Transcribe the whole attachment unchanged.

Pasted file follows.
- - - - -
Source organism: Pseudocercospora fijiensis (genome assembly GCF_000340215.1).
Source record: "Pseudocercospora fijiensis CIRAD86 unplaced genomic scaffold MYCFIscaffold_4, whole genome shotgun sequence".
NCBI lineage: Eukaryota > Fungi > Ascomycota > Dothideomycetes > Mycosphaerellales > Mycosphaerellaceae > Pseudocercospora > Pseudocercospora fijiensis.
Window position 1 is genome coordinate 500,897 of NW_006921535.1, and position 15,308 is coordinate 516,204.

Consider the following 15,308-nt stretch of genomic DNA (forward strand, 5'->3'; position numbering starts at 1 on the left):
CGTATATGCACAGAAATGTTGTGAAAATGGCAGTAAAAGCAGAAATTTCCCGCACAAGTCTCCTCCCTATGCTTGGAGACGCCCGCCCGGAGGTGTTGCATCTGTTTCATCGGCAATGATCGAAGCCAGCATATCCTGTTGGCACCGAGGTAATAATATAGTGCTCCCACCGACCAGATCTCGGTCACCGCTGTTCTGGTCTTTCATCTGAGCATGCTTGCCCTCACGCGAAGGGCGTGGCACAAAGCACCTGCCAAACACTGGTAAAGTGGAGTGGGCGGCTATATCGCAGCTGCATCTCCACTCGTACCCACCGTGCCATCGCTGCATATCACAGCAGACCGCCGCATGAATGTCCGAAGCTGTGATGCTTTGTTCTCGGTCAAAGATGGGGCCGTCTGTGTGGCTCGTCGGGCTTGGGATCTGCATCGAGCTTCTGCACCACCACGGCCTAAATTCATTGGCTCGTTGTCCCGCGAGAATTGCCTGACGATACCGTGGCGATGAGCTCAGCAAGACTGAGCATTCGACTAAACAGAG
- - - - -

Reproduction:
Source organism: Pseudocercospora fijiensis (genome assembly GCF_000340215.1).
Source record: "Pseudocercospora fijiensis CIRAD86 unplaced genomic scaffold MYCFIscaffold_4, whole genome shotgun sequence".
NCBI lineage: Eukaryota > Fungi > Ascomycota > Dothideomycetes > Mycosphaerellales > Mycosphaerellaceae > Pseudocercospora > Pseudocercospora fijiensis.
Window position 1 is genome coordinate 500,897 of NW_006921535.1, and position 15,308 is coordinate 516,204.

Consider the following 15,308-nt stretch of genomic DNA (forward strand, 5'->3'; position numbering starts at 1 on the left):
CGTATATGCACAGAAATGTTGTGAAAATGGCAGTAAAAGCAGAAATTTCCCGCACAAGTCTCCTCCCTATGCTTGGAGACGCCCGCCCGGAGGTGTTGCATCTGTTTCATCGGCAATGATCGAAGCCAGCATATCCTGTTGGCACCGAGGTAATAATATAGTGCTCCCACCGACCAGATCTCGGTCACCGCTGTTCTGGTCTTTCATCTGAGCATGCTTGCCCTCACGCGAAGGGCGTGGCACAAAGCACCTGCCAAACACTGGTAAAGTGGAGTGGGCGGCTATATCGCAGCTGCATCTCCACTCGTACCCACCGTGCCATCGCTGCATATCACAGCAGACCGCCGCATGAATGTCCGAAGCTGTGATGCTTTGTTCTCGGTCAAAGATGGGGCCGTCTGTGTGGCTCGTCGGGCTTGGGATCTGCATCGAGCTTCTGCACCACCACGGCCTAAATTCATTGGCTCGTTGTCCCGCGAGAATTGCCTGACGATACCGTGGCGATGAGCTCAGCAAGACTGAGCATTCGACTAAACAGAG